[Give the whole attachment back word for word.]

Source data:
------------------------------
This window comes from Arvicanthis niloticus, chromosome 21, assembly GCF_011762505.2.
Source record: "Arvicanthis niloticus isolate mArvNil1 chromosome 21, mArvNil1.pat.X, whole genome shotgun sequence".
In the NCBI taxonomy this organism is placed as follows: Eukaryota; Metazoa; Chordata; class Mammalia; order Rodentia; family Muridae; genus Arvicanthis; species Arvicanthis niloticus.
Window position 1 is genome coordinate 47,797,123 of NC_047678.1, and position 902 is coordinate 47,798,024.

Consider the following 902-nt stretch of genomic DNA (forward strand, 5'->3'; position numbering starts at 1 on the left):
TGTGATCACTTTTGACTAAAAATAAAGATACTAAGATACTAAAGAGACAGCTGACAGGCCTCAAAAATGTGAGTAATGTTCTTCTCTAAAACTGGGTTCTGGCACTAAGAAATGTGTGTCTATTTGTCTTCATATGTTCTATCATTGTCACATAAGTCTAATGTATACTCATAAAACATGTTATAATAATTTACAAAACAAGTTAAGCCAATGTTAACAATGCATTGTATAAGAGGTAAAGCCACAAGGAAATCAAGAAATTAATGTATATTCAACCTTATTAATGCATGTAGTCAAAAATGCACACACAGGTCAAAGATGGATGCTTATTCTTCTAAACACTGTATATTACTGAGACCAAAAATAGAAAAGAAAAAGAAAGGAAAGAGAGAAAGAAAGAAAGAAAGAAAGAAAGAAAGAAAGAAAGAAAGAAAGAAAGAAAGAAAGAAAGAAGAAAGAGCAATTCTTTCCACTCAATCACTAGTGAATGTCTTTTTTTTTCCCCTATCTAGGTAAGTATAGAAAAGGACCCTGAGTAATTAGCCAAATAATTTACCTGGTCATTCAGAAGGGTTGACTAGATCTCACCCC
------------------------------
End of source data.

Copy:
This window comes from Arvicanthis niloticus, chromosome 21, assembly GCF_011762505.2.
Source record: "Arvicanthis niloticus isolate mArvNil1 chromosome 21, mArvNil1.pat.X, whole genome shotgun sequence".
In the NCBI taxonomy this organism is placed as follows: Eukaryota; Metazoa; Chordata; class Mammalia; order Rodentia; family Muridae; genus Arvicanthis; species Arvicanthis niloticus.
Window position 1 is genome coordinate 47,797,123 of NC_047678.1, and position 902 is coordinate 47,798,024.

Consider the following 902-nt stretch of genomic DNA (forward strand, 5'->3'; position numbering starts at 1 on the left):
TGTGATCACTTTTGACTAAAAATAAAGATACTAAGATACTAAAGAGACAGCTGACAGGCCTCAAAAATGTGAGTAATGTTCTTCTCTAAAACTGGGTTCTGGCACTAAGAAATGTGTGTCTATTTGTCTTCATATGTTCTATCATTGTCACATAAGTCTAATGTATACTCATAAAACATGTTATAATAATTTACAAAACAAGTTAAGCCAATGTTAACAATGCATTGTATAAGAGGTAAAGCCACAAGGAAATCAAGAAATTAATGTATATTCAACCTTATTAATGCATGTAGTCAAAAATGCACACACAGGTCAAAGATGGATGCTTATTCTTCTAAACACTGTATATTACTGAGACCAAAAATAGAAAAGAAAAAGAAAGGAAAGAGAGAAAGAAAGAAAGAAAGAAAGAAAGAAAGAAAGAAAGAAAGAAAGAAAGAAAGAAAGAAAGAAGAAAGAGCAATTCTTTCCACTCAATCACTAGTGAATGTCTTTTTTTTTCCCCTATCTAGGTAAGTATAGAAAAGGACCCTGAGTAATTAGCCAAATAATTTACCTGGTCATTCAGAAGGGTTGACTAGATCTCACCCC